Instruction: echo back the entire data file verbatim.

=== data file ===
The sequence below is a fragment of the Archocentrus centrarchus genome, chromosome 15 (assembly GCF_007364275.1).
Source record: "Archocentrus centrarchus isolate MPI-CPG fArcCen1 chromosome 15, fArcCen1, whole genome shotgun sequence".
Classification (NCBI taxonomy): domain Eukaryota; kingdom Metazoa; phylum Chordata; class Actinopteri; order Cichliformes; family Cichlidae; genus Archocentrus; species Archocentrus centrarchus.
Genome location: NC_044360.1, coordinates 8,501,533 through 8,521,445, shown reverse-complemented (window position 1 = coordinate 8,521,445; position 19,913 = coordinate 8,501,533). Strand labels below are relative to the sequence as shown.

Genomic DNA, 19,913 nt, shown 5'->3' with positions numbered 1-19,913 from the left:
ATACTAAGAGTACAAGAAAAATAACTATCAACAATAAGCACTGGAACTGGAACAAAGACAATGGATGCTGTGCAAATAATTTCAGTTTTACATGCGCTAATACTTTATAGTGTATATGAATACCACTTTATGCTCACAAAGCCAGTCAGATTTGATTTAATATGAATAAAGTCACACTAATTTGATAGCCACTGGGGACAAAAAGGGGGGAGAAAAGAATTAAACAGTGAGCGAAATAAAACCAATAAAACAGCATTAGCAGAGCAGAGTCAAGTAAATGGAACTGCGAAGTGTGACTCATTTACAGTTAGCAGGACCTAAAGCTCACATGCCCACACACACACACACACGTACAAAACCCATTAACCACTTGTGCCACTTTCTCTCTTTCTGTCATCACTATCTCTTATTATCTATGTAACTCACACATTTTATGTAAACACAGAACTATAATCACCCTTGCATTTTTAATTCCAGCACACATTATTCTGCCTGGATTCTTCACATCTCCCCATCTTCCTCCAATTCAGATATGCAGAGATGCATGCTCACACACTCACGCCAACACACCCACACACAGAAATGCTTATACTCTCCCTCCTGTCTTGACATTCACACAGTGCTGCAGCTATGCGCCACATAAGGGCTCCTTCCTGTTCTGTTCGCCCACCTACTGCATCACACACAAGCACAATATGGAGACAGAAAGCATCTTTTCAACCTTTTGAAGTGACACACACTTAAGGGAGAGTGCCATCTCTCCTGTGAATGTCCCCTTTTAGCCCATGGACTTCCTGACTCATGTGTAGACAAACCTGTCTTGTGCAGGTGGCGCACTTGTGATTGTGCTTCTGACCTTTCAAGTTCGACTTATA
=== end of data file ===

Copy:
The sequence below is a fragment of the Archocentrus centrarchus genome, chromosome 15 (assembly GCF_007364275.1).
Source record: "Archocentrus centrarchus isolate MPI-CPG fArcCen1 chromosome 15, fArcCen1, whole genome shotgun sequence".
Classification (NCBI taxonomy): domain Eukaryota; kingdom Metazoa; phylum Chordata; class Actinopteri; order Cichliformes; family Cichlidae; genus Archocentrus; species Archocentrus centrarchus.
Genome location: NC_044360.1, coordinates 8,501,533 through 8,521,445, shown reverse-complemented (window position 1 = coordinate 8,521,445; position 19,913 = coordinate 8,501,533). Strand labels below are relative to the sequence as shown.

Genomic DNA, 19,913 nt, shown 5'->3' with positions numbered 1-19,913 from the left:
ATACTAAGAGTACAAGAAAAATAACTATCAACAATAAGCACTGGAACTGGAACAAAGACAATGGATGCTGTGCAAATAATTTCAGTTTTACATGCGCTAATACTTTATAGTGTATATGAATACCACTTTATGCTCACAAAGCCAGTCAGATTTGATTTAATATGAATAAAGTCACACTAATTTGATAGCCACTGGGGACAAAAAGGGGGGAGAAAAGAATTAAACAGTGAGCGAAATAAAACCAATAAAACAGCATTAGCAGAGCAGAGTCAAGTAAATGGAACTGCGAAGTGTGACTCATTTACAGTTAGCAGGACCTAAAGCTCACATGCCCACACACACACACACACGTACAAAACCCATTAACCACTTGTGCCACTTTCTCTCTTTCTGTCATCACTATCTCTTATTATCTATGTAACTCACACATTTTATGTAAACACAGAACTATAATCACCCTTGCATTTTTAATTCCAGCACACATTATTCTGCCTGGATTCTTCACATCTCCCCATCTTCCTCCAATTCAGATATGCAGAGATGCATGCTCACACACTCACGCCAACACACCCACACACAGAAATGCTTATACTCTCCCTCCTGTCTTGACATTCACACAGTGCTGCAGCTATGCGCCACATAAGGGCTCCTTCCTGTTCTGTTCGCCCACCTACTGCATCACACACAAGCACAATATGGAGACAGAAAGCATCTTTTCAACCTTTTGAAGTGACACACACTTAAGGGAGAGTGCCATCTCTCCTGTGAATGTCCCCTTTTAGCCCATGGACTTCCTGACTCATGTGTAGACAAACCTGTCTTGTGCAGGTGGCGCACTTGTGATTGTGCTTCTGACCTTTCAAGTTCGACTTATA